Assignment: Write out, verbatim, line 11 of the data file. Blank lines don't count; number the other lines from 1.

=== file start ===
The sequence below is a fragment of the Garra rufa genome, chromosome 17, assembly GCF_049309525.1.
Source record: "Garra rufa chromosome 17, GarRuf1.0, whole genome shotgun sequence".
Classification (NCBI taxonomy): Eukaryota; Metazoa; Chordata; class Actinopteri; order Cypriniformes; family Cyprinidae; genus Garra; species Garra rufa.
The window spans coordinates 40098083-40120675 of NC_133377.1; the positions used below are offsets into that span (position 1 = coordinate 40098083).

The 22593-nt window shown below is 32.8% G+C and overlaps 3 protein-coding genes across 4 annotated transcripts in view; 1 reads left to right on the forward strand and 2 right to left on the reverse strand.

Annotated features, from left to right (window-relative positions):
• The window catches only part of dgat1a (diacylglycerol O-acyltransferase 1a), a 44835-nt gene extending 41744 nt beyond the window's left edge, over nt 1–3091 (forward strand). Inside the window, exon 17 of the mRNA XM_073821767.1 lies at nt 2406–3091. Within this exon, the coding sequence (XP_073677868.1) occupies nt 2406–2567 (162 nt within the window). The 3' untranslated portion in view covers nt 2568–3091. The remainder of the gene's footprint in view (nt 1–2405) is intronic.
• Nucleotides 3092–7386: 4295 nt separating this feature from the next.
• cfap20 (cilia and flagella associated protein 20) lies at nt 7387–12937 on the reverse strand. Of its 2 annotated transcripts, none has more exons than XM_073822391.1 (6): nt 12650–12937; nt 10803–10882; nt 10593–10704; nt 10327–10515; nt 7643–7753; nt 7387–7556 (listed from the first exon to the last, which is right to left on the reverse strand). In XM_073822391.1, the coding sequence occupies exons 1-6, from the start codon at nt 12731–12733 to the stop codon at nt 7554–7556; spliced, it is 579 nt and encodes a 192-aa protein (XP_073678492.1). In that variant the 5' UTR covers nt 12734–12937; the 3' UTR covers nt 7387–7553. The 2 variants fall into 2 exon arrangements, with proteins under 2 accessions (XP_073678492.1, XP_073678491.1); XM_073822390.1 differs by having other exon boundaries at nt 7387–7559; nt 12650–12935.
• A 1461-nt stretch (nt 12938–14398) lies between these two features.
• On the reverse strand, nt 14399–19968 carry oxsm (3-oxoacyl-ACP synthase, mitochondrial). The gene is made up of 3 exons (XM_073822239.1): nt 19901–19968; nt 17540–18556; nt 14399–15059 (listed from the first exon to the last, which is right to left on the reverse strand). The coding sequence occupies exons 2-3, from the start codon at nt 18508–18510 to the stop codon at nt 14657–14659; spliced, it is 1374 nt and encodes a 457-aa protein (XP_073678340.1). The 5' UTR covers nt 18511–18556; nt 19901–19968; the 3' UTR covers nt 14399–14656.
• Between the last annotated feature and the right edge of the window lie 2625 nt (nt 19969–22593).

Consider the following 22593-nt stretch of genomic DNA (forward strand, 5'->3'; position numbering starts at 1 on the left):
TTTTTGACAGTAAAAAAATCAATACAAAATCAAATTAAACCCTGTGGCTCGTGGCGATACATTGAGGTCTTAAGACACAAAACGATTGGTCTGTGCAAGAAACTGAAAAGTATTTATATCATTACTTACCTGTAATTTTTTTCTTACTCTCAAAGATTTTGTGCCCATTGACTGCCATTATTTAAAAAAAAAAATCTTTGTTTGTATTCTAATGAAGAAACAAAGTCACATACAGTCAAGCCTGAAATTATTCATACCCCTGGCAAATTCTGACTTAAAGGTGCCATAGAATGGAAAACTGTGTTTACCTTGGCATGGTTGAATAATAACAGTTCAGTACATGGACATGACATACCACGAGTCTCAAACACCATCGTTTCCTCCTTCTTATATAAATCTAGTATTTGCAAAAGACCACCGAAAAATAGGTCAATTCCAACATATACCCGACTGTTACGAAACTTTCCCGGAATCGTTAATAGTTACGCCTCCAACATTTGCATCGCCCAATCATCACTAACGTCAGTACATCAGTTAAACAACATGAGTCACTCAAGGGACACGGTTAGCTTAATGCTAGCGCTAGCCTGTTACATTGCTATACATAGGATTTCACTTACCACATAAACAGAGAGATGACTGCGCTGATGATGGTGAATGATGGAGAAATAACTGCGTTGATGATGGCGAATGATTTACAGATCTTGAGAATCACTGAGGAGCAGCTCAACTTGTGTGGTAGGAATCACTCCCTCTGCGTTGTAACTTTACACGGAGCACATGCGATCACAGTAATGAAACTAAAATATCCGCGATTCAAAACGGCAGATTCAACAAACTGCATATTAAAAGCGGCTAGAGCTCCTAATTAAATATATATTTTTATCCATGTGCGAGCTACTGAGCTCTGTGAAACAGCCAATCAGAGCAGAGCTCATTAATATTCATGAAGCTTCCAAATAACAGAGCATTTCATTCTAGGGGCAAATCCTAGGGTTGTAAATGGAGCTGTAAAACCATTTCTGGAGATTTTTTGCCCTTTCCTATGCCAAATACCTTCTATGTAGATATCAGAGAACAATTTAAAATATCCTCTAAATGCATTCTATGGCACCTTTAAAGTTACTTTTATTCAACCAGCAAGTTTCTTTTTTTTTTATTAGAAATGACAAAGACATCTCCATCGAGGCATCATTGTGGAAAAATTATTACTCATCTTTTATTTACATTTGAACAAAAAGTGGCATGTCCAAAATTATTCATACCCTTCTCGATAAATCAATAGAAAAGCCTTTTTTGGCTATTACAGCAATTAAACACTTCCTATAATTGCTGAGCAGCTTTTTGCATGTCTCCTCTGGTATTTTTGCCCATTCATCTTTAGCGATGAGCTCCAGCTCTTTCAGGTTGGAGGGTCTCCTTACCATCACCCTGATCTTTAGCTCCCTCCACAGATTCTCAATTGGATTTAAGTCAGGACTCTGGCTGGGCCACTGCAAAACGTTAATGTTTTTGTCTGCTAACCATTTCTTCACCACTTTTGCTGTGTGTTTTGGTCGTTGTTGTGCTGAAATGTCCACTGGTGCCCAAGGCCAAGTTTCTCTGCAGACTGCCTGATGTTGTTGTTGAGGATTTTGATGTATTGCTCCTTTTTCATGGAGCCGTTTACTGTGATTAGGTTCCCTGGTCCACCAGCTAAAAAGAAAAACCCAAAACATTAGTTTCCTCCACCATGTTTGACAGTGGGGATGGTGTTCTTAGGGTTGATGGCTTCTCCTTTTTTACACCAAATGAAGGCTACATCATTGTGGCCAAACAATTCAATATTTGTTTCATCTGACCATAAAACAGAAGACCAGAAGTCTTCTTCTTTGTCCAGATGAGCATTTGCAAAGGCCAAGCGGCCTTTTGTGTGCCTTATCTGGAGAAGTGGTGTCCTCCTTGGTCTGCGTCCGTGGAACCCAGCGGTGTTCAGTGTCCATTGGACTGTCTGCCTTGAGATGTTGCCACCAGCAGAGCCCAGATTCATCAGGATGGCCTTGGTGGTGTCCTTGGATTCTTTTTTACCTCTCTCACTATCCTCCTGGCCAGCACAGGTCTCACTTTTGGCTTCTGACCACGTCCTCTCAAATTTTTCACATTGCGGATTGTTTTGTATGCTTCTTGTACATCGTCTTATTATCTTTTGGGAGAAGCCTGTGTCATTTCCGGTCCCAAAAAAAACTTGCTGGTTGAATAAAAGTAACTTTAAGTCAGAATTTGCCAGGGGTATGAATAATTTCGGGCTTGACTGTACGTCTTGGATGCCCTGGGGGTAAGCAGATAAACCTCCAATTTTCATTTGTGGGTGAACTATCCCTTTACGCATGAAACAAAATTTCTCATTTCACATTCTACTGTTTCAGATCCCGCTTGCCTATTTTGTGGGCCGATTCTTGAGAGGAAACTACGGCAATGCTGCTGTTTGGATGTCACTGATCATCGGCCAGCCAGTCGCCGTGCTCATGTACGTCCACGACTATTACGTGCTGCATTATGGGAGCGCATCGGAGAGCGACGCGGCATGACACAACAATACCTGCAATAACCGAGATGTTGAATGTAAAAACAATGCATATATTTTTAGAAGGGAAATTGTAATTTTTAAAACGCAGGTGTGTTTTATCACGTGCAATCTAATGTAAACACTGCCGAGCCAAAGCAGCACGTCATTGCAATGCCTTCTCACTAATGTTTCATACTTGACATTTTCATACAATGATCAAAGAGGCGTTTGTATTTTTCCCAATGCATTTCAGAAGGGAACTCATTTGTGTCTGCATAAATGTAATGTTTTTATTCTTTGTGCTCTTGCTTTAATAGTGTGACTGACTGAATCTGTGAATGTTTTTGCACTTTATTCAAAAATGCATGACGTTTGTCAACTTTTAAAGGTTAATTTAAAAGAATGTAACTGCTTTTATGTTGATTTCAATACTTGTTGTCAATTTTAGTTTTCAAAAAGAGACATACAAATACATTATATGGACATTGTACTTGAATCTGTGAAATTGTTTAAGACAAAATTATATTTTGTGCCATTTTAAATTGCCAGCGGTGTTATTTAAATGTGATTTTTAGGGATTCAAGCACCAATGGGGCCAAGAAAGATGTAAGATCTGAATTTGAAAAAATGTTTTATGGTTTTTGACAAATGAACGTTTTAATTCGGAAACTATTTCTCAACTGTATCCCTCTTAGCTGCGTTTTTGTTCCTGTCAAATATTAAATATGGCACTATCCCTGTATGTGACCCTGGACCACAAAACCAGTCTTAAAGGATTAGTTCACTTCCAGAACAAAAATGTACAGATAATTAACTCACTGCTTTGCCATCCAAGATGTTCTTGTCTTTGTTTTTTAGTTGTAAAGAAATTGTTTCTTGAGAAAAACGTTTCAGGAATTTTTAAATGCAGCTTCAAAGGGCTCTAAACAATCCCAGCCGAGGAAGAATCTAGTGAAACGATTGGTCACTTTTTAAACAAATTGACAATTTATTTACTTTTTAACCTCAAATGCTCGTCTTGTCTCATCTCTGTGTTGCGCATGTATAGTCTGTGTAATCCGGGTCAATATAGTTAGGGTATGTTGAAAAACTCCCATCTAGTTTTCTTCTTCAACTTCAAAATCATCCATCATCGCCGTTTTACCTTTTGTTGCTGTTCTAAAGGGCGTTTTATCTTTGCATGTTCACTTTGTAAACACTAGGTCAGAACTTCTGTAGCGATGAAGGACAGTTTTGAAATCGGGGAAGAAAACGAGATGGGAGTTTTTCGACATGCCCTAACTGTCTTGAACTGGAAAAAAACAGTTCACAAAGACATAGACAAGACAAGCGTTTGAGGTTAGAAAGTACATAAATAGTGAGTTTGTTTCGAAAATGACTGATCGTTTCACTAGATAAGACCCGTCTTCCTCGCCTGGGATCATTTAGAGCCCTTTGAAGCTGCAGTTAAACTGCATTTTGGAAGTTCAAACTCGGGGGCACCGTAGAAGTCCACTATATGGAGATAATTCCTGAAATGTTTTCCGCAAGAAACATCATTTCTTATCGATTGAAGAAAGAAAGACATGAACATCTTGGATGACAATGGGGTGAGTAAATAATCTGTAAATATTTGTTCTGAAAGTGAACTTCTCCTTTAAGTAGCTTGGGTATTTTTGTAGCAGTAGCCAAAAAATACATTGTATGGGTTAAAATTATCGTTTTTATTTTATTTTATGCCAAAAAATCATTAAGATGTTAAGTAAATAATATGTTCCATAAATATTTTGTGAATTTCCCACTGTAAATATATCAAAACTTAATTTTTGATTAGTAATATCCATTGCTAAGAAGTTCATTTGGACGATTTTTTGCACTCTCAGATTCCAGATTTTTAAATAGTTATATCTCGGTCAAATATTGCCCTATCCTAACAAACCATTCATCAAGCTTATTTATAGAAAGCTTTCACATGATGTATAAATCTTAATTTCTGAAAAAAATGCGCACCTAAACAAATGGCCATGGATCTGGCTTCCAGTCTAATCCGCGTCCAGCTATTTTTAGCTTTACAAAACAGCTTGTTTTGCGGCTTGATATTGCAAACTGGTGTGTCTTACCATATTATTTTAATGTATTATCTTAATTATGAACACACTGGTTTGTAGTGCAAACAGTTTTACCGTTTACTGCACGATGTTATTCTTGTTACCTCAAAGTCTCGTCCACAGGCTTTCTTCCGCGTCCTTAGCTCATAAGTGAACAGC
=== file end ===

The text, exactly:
• On the reverse strand, nt 14399–19968 carry oxsm (3-oxoacyl-ACP synthase, mitochondrial). The gene is made up of 3 exons (XM_073822239.1): nt 19901–19968; nt 17540–18556; nt 14399–15059 (listed from the first exon to the last, which is right to left on the reverse strand). The coding sequence occupies exons 2-3, from the start codon at nt 18508–18510 to the stop codon at nt 14657–14659; spliced, it is 1374 nt and encodes a 457-aa protein (XP_073678340.1). The 5' UTR covers nt 18511–18556; nt 19901–19968; the 3' UTR covers nt 14399–14656.